Festival faves “The Imposter” (Indomina, July 13) and “Searching for Sugar Man” (Sony Pictures Classics, July 27) are two hit Sundance docs that play like features. In other words, their directors cannily manipulate their stories so that we are left in the dark, eagerly following clues, seeking the answer to various mysteries that unfold in delightful and surprising ways. Both of these films reveal expert filmmakers who know what tidbits to unspool and when to withhold information. It’s worked since the dawn of storytelling.
By the time they get in the editing room, they know the answers. But they also know how much fun it is for us to find out as we go. The big danger is that various reviews and descriptions will give too much away. That’s one advantage of discovering these films in a festival setting.
Point is, these crowd-pleasers remind us that docs no longer have to be dull, expository explorations of world issues (as worthy as some of those films may be). They can be crazy fun.
Bart Layton’s “The Imposter” is an amazing truth-is-stranger-than-fiction tale about a poseur who infiltrates a Texas family, and building on what they want to be true, pretends to be the three-years-older version of a boy who had disappeared. Astonishingly, his hair and eyes don’t match–he doesn’t even look or sound like the original kid, nor is he believably sixteen years old. And yet these people accept this emotionally needy stranger into the bosom of their family. Why do they do this? And who is he, exactly? These are the mysteries that unfold.
“Searching for Sugar Man” took Swedish music documentarian Malik Bendjelloul, 34, five years to make, he said at SXSW. It’s his first feature. After shooting short biodocs on Bjork, Sting, Rod Stewart and Elton John (he now has a Prince concert in the can), as well as docs that provided the source material for “The Men Who Stare at Goats” and “The Terminal,” Bendjelloul traveled around Africa and South Africa for six months looking for a great story to film. Out of six possibles, the one he finally pursued was “the best story I ever heard,” he said.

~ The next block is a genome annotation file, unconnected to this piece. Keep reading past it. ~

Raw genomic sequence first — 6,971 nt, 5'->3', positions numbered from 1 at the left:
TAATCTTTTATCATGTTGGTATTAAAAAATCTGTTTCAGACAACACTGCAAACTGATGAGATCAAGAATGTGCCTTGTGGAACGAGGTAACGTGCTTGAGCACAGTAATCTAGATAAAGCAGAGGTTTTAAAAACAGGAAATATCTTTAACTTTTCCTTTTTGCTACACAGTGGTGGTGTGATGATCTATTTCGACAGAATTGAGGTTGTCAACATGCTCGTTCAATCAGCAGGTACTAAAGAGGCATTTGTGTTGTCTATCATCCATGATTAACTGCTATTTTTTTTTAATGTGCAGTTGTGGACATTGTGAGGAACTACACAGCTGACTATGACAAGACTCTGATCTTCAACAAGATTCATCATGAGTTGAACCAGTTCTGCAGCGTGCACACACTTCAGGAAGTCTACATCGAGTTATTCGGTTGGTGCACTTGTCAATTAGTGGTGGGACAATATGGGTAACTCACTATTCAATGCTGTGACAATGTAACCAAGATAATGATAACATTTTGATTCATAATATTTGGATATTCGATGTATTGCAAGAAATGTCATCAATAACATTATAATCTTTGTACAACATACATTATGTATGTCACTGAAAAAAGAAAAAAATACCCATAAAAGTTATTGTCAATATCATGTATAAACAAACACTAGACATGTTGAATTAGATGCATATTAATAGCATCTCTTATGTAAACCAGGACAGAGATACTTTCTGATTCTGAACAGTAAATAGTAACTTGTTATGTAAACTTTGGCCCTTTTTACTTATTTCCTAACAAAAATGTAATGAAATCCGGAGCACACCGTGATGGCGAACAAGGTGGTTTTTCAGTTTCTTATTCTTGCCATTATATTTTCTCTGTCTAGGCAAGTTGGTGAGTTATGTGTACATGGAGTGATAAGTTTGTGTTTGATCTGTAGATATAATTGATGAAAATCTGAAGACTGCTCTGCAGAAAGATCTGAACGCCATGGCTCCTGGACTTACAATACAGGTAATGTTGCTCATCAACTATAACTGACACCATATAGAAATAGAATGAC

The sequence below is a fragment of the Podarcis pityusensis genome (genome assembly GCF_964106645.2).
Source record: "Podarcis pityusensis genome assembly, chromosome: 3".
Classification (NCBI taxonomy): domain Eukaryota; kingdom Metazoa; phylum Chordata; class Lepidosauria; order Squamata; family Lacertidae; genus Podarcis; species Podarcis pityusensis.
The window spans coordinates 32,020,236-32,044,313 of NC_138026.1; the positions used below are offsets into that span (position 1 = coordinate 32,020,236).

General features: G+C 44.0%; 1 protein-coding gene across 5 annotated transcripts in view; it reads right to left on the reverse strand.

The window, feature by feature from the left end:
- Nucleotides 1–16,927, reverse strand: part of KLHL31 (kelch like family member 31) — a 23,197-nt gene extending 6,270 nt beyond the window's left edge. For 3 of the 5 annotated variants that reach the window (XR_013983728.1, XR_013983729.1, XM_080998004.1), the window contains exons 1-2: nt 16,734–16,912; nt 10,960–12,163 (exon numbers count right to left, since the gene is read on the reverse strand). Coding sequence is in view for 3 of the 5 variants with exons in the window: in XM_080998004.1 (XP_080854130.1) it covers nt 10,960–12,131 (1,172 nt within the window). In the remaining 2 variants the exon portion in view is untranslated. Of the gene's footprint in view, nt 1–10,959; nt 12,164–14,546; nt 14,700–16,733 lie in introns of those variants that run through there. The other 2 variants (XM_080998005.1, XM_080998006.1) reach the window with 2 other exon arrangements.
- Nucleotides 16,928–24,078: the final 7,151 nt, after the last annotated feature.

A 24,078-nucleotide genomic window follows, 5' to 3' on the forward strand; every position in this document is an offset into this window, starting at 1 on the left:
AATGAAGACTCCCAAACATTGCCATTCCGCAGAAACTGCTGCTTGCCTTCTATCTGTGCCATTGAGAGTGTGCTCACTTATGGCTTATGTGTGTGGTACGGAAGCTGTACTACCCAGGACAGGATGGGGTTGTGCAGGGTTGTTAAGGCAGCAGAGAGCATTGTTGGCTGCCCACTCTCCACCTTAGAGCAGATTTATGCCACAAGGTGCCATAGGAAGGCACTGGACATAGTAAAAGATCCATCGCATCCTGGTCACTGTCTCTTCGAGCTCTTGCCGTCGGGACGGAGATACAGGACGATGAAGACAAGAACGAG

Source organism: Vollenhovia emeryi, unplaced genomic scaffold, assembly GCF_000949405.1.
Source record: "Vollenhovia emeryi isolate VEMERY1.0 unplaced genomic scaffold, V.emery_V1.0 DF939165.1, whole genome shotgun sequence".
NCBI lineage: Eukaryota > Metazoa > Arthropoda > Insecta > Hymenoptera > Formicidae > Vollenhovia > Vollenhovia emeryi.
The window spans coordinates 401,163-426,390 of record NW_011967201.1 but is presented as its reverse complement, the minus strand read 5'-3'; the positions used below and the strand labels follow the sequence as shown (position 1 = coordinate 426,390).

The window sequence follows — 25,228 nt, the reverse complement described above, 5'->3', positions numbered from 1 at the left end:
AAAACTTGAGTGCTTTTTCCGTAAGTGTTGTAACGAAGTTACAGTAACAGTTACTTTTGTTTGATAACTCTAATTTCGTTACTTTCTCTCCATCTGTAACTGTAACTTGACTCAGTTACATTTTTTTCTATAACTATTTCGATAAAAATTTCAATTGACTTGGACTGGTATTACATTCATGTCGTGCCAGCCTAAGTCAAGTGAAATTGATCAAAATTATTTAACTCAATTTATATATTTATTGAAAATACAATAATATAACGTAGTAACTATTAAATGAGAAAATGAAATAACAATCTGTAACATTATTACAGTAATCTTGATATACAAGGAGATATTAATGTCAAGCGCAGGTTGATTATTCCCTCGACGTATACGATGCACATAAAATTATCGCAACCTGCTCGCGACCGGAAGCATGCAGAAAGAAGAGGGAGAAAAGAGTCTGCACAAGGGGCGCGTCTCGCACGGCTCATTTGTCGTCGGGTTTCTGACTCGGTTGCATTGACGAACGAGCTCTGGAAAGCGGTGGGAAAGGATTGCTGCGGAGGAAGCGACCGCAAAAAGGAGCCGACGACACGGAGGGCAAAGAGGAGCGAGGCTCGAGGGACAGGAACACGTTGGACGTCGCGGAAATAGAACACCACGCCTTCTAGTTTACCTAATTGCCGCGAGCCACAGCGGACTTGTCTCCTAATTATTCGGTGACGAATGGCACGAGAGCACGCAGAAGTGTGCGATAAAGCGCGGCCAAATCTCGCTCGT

The film about disappeared 70s Mexican-American folk rocker Rodriguez was supposed to just show on Swedish TV, but the same night that it opened the Sundance Fest, SPC scooped it up. The doc won both audience and special jury prizes. Bendjelloul discovered that Rodriguez was a huge star in South Africa, as big as Dylan or Hendrix; he was the South African Elvis. Somehow his soft ballads had hit the anti-Apartheid zeitgeist; he was the spokesman for a generation, a household name, who sold countless records. But no one had seen the man in three decades; his Sussex record label had gone bankrupt 35 years ago. So Bendjelloul went in search of him. The movie reveals what he found, and is unaccountably moving.
Layton first read about “The Chameleon” in a Spanish magazine, followed by The New Yorker and The Guardian. They weren’t just telling the Texas story; it was about how a lonely orphan turned into such a con artist that he was tracked by Interpol. (Their files inform the movie.) “What kind of human being could perpetuate a con like that and how did the family fall victim to it?” said Layton at SXSW. “We went on a slightly bewildering journey.”
The key to the way the filmmakers structured the film was to recognize that “truth is elusive,” said Layton. “That was the confusing journey we went on. You interview members of the cast, think you understand what happened, and come away the next day with a diametrically opposed conclusion. So the audience goes on the same journey. We all believe what we want to believe. We’re not trying to find one definitive answer. It’s about our subjective versions of the truth.”
Even a gullible FBI agent went along for the ride. But not Charlie Parker, the film’s unlikely hero, a stubborn local private dick who figures out pretty quick that the imposter is not who he says he is. Parker played well to the SXSW crowd; he took his bows to rousing applause after seeing the film for the first time.
Even while the Texas family look pretty foolish, they went along with the movie and its elaborate reenactments, made possible by masses of archive footage of many of the participants, said Layton, who shot the film he saw in his head when he heard the various versions of the story. “This isn’t truth. It’s subjective hyper-reality. It’s dreamlike. It’s follow-over-their-shoulder through their memory.”